Weighing in at only 1092kg, the T-Jet turbocharged engine really makes the most of the small mass, delivering smooth and controllable power without ever overwhelming the front wheels.

Although not a car for outright pace or power, the Abarth is all about the fun and theatre of wrestling with a high-powered, small-sized hatchback.

The Competizione variant is even fitted with a tricked out exhaust that fully opens at 4000 rpm, giving a cracking, sonorous burble on upshifts. It never failed to make us smile while accelerating hard from the traffic lights, especially when the top was down.

A five-speed manual gearbox comes standard, with the option of a five-speed self-shifter, and while most performance cars give you half a dozen gears to play with, the fizzy Italian makes ample use of its five speeds to top out at 210km/h.

Abarth claims that the 595 will return a fuel economy figure of 5.4 litres per 100 km, but with our testing we managed to get 8.6L/100km – probably because of the addictive sounding exhaust. There is nothing more intoxicating than that pop and crackle of the exhaust on overrun.

Ride and handling

The Abarth comes with upgraded suspension bits, including Koni-branded front suspension, vented brake discs and a large anti-roll bar to help stick it in the bends.

Unsurprisingly, this makes the ride a little firm, but we found the harshness to be well within reason, especially given the trade-off is a ready, willing, and able road-devouring weapon. It can seriously dart around corners.

The power from the engine is never enough to overwhelm the front wheels, and even though there is a little bit of torque- and understeer, feedback is so good that it will never take you by surprise.

However, if you ever find yourself going too fast around a bend, the large perforated and self-ventilating brakes at the front end will stop the car on a dime. The brake pedal has a perfect biting point, slowing the car smoothly and gradually, and the discs are a huge (compared to the car) 284x22mm at the front and 240x11 at the rear.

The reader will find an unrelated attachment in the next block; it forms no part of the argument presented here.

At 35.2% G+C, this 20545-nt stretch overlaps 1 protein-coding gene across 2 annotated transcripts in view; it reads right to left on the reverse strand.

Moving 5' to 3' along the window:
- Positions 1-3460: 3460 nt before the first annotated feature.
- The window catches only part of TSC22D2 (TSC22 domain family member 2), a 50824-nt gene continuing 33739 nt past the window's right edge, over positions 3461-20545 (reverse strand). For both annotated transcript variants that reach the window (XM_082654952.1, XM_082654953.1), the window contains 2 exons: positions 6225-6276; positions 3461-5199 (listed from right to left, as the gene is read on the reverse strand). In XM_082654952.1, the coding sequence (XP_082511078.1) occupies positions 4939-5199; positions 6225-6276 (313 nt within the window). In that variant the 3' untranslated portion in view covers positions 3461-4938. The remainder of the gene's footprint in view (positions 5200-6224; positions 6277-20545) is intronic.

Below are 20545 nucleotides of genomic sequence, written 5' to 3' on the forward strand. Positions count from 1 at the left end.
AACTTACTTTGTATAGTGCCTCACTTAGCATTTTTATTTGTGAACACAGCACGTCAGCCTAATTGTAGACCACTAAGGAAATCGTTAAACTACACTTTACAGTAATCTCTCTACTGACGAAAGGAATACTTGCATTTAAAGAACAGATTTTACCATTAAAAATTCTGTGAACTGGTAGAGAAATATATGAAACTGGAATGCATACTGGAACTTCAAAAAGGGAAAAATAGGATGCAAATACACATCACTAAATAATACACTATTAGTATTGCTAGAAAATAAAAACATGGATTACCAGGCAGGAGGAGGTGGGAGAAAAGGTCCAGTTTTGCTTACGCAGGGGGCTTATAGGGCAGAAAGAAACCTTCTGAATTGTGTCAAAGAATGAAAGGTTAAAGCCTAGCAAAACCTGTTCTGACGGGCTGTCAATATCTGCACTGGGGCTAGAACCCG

Combine the suspension tweaks with the exceptional seats, a near perfect seating position (just a little high for our tastes), and a communicative chassis and steering, and have yourself a hugely rewarding, but not too intimidating, vehicle you can happily push to its edges.

Safety and servicing

The Abarth 595 has yet to be rated in either ANCAP or Euro NCAP crash tests but the car it is based on, the Fiat 500 has a five-star ANCAP rating.

It also comes standard with a host of safety features. These include electronic stability control (ESC), front and rear side curtain airbags, traction control, antilock brakes, fog-lights, and front driver and passenger airbags and seatbelt pre-tensioners.


There are certainly cheaper cars that are faster, better equipped, and more comfortable than the Abarth 595, but none of them look like, or sound like the little Italian beast.

The cracking motor, serious suspension upgrades and oh-so-naughty exhaust definitely make up for its shortcomings in the equipment and refinement departments, and the aggressive looks that turn heads everywhere is just the cherry on top of the proverbial cake.

The Abarth is a lot like a high-end designer handbag – it won't be the cheapest thing you buy and you don't just buy it because its functional and looks great, you buy one to be unique and to stand out from everyone else.


Mini Hatch Cooper S, from $36,950, plus on-road costs
Mini's small-sized hatchback with a cracker 2.0-litre turbocharged four-cylinder motor that is more fun that it should be. Point-to-point the Mini holds its own against its larger, more seasoned rivals, but a heavy price-tag keeps it from being accessible to the masses.

Ford Fiesta ST, from $25,990, plus on-road costs
Ford's cracker Fiesta ST is class-leading for a reason. Delivering on hugely engaging driving dynamics, thanks to a zippy little 1.6-litre turbocharged and a well-sorted chassis, all for a tiny price-tag.

Citroen DS3 DSport Cabrio, from $36,590, plus on-road costs
Style has to count for something and they don't come much more stylish than Citroen's DS3 Cabrio. Performance is sold, thanks to the 1.6-litre turbo donk found in the previous-gen Mini, and it combines drop-dead gorgeous looks to deliver a properly attention-grabbing car.